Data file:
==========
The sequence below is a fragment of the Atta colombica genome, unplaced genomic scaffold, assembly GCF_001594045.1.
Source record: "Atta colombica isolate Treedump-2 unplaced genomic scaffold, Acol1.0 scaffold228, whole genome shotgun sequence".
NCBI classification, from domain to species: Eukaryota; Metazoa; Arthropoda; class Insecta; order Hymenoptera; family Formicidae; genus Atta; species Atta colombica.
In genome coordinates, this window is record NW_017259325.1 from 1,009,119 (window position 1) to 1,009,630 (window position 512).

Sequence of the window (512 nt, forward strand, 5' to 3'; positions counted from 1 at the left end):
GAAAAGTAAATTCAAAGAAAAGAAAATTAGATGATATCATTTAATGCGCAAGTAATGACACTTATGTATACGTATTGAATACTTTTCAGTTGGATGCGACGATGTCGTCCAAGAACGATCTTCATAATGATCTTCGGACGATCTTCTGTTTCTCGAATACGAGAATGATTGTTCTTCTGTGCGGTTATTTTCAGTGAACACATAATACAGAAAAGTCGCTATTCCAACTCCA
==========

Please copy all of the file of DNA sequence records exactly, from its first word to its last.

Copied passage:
The sequence below is a fragment of the Atta colombica genome, unplaced genomic scaffold, assembly GCF_001594045.1.
Source record: "Atta colombica isolate Treedump-2 unplaced genomic scaffold, Acol1.0 scaffold228, whole genome shotgun sequence".
NCBI classification, from domain to species: Eukaryota; Metazoa; Arthropoda; class Insecta; order Hymenoptera; family Formicidae; genus Atta; species Atta colombica.
In genome coordinates, this window is record NW_017259325.1 from 1,009,119 (window position 1) to 1,009,630 (window position 512).

Sequence of the window (512 nt, forward strand, 5' to 3'; positions counted from 1 at the left end):
GAAAAGTAAATTCAAAGAAAAGAAAATTAGATGATATCATTTAATGCGCAAGTAATGACACTTATGTATACGTATTGAATACTTTTCAGTTGGATGCGACGATGTCGTCCAAGAACGATCTTCATAATGATCTTCGGACGATCTTCTGTTTCTCGAATACGAGAATGATTGTTCTTCTGTGCGGTTATTTTCAGTGAACACATAATACAGAAAAGTCGCTATTCCAACTCCA